Critical Reasoning: Some Common Mistakes

Quarter Wit, Quarter WisdomNow that we have seen some basic Integrated Reasoning question types, we will look at some tricky questions but not this week. This week, we would like to discuss a Critical Reasoning question. This question is simple and straight forward but still many people falter in it. The reasons for this are not hard to find. Let’s analyze this question in detail.

Question:

People often criticize their local government for not providing enough funds to the public libraries in their district. They complain of lacking infrastructure and out-of-date and worn out reading material. Surprisingly, the most frequent and vociferous complaints come from those who live in districts where the libraries are most well maintained and kept current.

All of the following, considered individually, help to explain the apparent paradox EXCEPT:

(A) People from districts of well maintained libraries are more likely to use the public libraries.
(B) People have no knowledge of the facilities and infrastructure provided by the other libraries in their district.
(C) Good facilities cause people’s expectations to rise leading them to demand even more.
(D) The people in districts with well maintained libraries are likely to complain when the library they use is not as well maintained as the other libraries in that district.
(E) Most complaints about libraries come from political activists, most of who live in districts with well maintained libraries.

Solution:

The first thing to note here is that it is an ‘explain the paradox’ question but with an ‘EXCEPT’. This means that four of the five options will explain the paradox and our answer will be the one which will NOT. Test takers are often used to looking for the option that does explain the paradox and hence select an option which does this well. They often forget that they were actually required to do the opposite.  This is the first reason why test takers answer this question incorrectly.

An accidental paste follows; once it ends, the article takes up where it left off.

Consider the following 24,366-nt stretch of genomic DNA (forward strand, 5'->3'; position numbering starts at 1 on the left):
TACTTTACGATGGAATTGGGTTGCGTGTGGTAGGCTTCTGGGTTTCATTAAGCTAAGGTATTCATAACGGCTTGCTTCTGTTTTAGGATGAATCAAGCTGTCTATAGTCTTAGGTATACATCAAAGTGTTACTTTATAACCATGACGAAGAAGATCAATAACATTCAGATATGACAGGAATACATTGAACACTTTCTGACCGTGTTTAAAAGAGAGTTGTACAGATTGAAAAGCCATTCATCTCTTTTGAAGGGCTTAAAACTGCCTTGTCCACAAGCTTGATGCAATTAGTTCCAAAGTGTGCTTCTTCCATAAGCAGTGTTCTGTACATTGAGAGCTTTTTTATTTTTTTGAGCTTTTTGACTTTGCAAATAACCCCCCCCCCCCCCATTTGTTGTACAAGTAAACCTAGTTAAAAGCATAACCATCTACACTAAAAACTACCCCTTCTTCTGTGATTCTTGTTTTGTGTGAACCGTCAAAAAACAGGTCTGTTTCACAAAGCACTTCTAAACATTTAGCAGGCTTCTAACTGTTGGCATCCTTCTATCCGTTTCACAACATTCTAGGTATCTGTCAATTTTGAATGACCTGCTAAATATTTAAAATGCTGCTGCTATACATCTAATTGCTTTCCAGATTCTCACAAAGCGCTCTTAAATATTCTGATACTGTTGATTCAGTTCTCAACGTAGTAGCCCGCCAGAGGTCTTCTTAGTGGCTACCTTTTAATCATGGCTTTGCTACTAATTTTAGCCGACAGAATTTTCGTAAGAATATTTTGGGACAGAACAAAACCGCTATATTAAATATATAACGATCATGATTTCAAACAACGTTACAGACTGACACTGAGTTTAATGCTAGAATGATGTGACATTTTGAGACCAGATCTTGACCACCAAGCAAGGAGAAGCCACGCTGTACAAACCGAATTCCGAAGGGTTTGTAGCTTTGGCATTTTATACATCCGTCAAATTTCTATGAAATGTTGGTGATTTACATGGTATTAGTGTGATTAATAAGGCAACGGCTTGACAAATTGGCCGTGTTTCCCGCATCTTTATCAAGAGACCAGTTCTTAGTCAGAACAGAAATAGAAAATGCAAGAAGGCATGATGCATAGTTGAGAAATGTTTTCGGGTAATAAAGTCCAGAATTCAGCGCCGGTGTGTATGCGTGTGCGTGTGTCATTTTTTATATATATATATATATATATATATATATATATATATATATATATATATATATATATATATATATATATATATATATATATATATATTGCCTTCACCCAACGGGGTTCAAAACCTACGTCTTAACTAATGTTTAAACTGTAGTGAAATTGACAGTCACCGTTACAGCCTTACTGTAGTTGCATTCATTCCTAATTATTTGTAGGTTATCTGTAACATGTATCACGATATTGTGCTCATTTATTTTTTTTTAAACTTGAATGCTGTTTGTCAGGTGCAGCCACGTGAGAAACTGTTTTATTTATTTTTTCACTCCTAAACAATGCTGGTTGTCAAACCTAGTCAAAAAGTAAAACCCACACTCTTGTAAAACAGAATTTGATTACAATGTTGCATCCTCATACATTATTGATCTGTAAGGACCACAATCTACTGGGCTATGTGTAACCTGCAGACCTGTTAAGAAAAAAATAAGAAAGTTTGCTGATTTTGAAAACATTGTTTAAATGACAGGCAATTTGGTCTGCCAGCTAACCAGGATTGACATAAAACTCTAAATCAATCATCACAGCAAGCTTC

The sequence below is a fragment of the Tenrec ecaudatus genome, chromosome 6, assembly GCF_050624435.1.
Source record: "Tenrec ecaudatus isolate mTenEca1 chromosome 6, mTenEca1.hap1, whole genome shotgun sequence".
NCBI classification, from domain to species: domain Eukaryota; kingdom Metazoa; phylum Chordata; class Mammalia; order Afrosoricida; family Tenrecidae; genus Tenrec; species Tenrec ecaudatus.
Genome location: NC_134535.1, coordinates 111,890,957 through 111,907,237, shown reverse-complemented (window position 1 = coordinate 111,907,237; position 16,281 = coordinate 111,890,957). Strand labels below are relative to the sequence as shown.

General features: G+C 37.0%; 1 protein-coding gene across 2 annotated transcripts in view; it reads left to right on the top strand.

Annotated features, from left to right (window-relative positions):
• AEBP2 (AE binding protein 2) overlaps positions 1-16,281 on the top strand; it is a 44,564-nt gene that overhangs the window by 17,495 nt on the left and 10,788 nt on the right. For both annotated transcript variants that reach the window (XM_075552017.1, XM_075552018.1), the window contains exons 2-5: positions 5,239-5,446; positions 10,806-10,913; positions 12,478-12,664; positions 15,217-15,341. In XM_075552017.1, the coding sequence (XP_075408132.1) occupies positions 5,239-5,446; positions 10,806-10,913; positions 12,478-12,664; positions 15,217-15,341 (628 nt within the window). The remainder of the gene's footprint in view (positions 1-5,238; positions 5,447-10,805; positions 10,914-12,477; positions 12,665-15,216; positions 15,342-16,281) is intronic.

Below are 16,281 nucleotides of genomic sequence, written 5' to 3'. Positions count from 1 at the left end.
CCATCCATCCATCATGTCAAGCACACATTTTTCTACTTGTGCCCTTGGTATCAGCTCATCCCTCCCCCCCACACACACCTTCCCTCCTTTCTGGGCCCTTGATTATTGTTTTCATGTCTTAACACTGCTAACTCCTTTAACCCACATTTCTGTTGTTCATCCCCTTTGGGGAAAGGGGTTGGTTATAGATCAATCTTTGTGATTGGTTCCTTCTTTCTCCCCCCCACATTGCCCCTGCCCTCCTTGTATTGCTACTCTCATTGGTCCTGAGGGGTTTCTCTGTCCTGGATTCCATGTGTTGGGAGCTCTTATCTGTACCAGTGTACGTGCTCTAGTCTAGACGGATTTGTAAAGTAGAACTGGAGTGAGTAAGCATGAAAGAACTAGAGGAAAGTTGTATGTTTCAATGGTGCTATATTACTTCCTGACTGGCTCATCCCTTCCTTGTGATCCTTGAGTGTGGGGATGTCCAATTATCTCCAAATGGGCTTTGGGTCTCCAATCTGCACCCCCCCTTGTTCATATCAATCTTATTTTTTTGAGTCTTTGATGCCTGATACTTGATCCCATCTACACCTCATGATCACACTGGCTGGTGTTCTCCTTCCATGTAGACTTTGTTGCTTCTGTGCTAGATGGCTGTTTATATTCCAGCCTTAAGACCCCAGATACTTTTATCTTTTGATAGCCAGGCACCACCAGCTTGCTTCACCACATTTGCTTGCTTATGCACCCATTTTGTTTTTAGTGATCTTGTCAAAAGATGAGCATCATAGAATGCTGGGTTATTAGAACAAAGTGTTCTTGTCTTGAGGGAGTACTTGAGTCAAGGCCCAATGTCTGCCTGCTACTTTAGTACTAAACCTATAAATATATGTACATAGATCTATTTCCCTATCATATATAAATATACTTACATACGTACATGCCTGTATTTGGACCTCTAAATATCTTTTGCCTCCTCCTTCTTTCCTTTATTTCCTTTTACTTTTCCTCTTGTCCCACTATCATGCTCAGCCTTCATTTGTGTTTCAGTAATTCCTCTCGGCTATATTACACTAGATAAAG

Let’s try to understand the argument now:

People blame their local government for not maintaining their public libraries. The surprising thing is that most of these people come from districts with most well maintained libraries. You would expect that people living in districts with better libraries will have less to complain about and would be happier! Hence, here is the paradox.

Let’s do some pre-thinking now. How can you explain this paradox?

Some reasons come to mind: People who visit well maintained libraries have even higher expectations. They visit the library more and expect more out of it. If they find out that their friends in the same district have a library with great facilities, they become unhappy with their own library etc.

Let’s look at the options now:

(A)   People from districts of well maintained libraries are more likely to use the public libraries.

People who visit a place more are more aware of its follies. They get used to the amenities and worry about facilities that are not available. Also, if a library is frequented by many people, its books, videos and infrastructure in general will wear out faster. Another thing that could explain the paradox is that if more people visit the library, the probability of some people complaining about it is higher. Hence this option definitely explains why these people may complain more.